December 2010

I wanted to enjoy the snow a bit before it is gone again, it is already thawing. Going to the woods in winter has its advantages, there is plenty clean drinking water, it is really easy to track animals and there is nobody else. The only disadvantage is that I need to take my old military sleeping bag. I am not a big fan of military gear, but nothing beats the low price of that sleeping bag. It keeps me warm but weighs a ton and takes up all the space in my backpack.

It was sunny and dry, but still cold enough for the snow to stay a little bit. I went to an aera called the Chaamse Bossen (Forest of Chaam). Located in those woods are 4 or 5 pole camp-sites (paalkamperen dutch link). At these sites you can stay for maximum 72 hours and there can only be 3 tents around a pole. There are no facilities except a water pump. This is the closest (legal) way you can get to camping in the wild.

I put up the tarp, made camp and collected firewood, which was all very wet. So making the fire was a bit harder then normally. But then I could melt snow and cook. At night I let it go off because it was to much hassle to keep it going with all that wet wood. There was some shooting going on in the evening, either early new year or the hunting season.

At night it froze a couple of degrees, there was some water on the tarp that froze. As usually I took my shoes off, my clother off, got comfortable in my sleeping bag, closed my eyes and discovered that I need to pee. During the night a mouse tried to get into my backpack to steal some food. I heard it and the saw it walking on top of my backpack.

Tracking was great, the tracks where easy to follow. I’ve found tracks of deer, roe deer, foxes and Martens. I saw a couple of deer and some roe deer. I didn’t take any pictures because I was to slow with changing lenses. I’ve been looking for a fox but they where all hiding too well.

This track I can’t Identify yet, wonder what happened here.


Lowtechmagazine always has very intresting content, and now they featured a link to 1.400 hand coloured glass lantern pictures. Taken by Walter McClintock from 1896 till 1912. Walter McClintock befriended a Blackfood guide during an expedition to photograph the national forests. When that commision was done he was introduced to the blackfeet indians by the Guide. Protected by the Blackfoot elder Mad Wolf McClinton made thousands picturesin 20 years.  Displayed is the life of the Blackfoot Native Americans in Montana.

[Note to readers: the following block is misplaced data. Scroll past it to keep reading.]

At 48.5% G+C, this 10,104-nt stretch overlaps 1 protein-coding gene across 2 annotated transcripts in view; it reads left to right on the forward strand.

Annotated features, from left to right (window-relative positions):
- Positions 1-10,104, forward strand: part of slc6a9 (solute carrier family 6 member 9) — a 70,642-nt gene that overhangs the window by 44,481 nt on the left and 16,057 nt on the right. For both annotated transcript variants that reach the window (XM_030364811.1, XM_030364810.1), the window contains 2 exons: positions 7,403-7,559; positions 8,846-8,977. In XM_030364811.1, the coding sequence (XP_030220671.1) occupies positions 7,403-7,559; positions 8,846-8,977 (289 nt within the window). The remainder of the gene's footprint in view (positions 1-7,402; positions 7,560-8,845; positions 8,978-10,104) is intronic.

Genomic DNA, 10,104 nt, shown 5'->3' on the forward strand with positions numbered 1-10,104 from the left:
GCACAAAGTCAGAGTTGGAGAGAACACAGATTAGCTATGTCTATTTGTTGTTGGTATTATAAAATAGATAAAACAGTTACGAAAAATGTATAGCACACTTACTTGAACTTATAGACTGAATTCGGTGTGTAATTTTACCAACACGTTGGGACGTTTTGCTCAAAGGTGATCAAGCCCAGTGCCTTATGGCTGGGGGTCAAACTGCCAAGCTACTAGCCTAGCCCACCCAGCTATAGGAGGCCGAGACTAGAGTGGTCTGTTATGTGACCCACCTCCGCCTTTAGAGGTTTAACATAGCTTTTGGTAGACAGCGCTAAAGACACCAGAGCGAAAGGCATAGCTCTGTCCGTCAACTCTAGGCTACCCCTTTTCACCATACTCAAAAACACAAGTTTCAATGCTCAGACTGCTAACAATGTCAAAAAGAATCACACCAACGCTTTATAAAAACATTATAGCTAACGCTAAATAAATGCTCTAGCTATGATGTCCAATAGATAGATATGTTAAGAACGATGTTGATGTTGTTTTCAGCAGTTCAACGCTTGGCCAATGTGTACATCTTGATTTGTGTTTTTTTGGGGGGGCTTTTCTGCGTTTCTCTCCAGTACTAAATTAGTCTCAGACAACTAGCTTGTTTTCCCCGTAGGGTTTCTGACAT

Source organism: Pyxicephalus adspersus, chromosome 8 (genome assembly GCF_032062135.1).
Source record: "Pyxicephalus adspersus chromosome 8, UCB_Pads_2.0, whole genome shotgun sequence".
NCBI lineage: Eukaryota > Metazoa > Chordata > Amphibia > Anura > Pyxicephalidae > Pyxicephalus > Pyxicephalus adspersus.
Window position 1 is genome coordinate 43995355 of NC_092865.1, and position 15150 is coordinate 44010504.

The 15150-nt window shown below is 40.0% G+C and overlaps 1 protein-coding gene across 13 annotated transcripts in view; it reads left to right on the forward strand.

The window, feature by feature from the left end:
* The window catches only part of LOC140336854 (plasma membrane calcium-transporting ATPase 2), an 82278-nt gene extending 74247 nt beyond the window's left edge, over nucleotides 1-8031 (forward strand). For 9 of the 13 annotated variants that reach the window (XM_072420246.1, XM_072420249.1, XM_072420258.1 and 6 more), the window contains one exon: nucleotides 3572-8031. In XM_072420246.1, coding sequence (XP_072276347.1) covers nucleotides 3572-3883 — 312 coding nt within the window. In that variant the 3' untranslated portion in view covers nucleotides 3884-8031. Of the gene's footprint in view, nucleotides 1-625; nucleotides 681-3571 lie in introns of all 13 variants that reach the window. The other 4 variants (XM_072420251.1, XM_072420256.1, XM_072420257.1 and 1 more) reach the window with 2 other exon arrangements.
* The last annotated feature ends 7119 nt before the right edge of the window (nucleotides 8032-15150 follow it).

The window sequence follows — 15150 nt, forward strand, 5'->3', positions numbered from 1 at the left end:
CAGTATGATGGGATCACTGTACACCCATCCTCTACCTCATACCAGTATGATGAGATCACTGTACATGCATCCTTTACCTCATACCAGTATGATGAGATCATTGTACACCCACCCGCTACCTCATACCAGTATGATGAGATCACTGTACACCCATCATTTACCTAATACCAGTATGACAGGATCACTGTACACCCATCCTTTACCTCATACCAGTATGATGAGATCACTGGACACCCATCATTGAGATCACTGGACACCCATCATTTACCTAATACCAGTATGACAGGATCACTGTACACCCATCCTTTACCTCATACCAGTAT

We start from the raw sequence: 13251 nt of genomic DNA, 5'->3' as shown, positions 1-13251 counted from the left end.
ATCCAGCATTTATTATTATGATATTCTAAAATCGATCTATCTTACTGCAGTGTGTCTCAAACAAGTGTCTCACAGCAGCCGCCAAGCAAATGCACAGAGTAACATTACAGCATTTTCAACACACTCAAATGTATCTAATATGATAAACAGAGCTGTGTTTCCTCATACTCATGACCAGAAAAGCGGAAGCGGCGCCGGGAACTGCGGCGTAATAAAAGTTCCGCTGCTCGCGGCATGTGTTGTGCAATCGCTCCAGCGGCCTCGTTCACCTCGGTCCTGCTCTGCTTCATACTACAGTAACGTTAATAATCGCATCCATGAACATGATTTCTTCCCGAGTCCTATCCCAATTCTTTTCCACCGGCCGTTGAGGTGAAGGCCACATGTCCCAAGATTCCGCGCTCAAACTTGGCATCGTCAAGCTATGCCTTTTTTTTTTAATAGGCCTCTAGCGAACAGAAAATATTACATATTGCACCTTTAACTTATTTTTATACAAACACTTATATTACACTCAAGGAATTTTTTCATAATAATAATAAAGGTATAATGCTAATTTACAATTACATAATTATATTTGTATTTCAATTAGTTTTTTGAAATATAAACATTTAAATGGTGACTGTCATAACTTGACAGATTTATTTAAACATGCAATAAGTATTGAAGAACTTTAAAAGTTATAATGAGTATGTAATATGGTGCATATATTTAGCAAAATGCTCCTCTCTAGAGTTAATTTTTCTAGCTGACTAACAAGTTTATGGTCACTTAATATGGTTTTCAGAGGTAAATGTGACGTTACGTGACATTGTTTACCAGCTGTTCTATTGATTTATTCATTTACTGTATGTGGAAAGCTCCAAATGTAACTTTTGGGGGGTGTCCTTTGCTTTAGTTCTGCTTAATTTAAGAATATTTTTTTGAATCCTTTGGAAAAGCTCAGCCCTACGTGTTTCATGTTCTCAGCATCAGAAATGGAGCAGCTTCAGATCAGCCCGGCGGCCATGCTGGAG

Walter McClintock thought, and sadly he was right, that the Native Americans where undergoing great changes. Changes so great that their culture and traditions might vanish. These pictures give us a rare look into the blackfoot community in the beginning of the 20th century. It maybe a  idealized look, alltough Walter says that the pictures are not posed. Critics say “McClintock’s cameras selectively scanned the Montana landscape to create a window into Blackfeet life as he imagined it to have existed during the nineteenth century. He shows these people as they might have appeared during a romantic heyday, when buffalo were plentiful and young men earned names for themselves while battling tribal enemies.”

However McClintock’s photographs, biased or not, are very impressive. The last picture is McClintock himself. 

The atelier is sort of ready, everything is moved inside. The stove is working, lights are on and the water is running. There is a huge table inside and shelves filled with wool. With the stove on we get the temperature up to 17°C which is more then enough when you are doing stuff. There are still no locks on the door and windows. Don’t tell anybody. It was either to rainy or to cold to be doing that sort of job.

Now it is covered in snow and makes a pretty picture if you forget about the houses in the back. The chair standing there is our temporary lock.


Unusual for the time of the year, at least here, we where surprised with some snow. And not the normal half melted wet slush, no! no! real snow, with nice crystals. I could not stay  indoors, and I went out to the woods for a couple of hours. Great macro weather!

I didn’t even leave the garden for this one.

This one turned out nicely

The berries from a couple of weeks ago where still there,  now they got decorated with snow.  I still haven’t found out what kind they are but they must be toxic since nothing seems to eat them.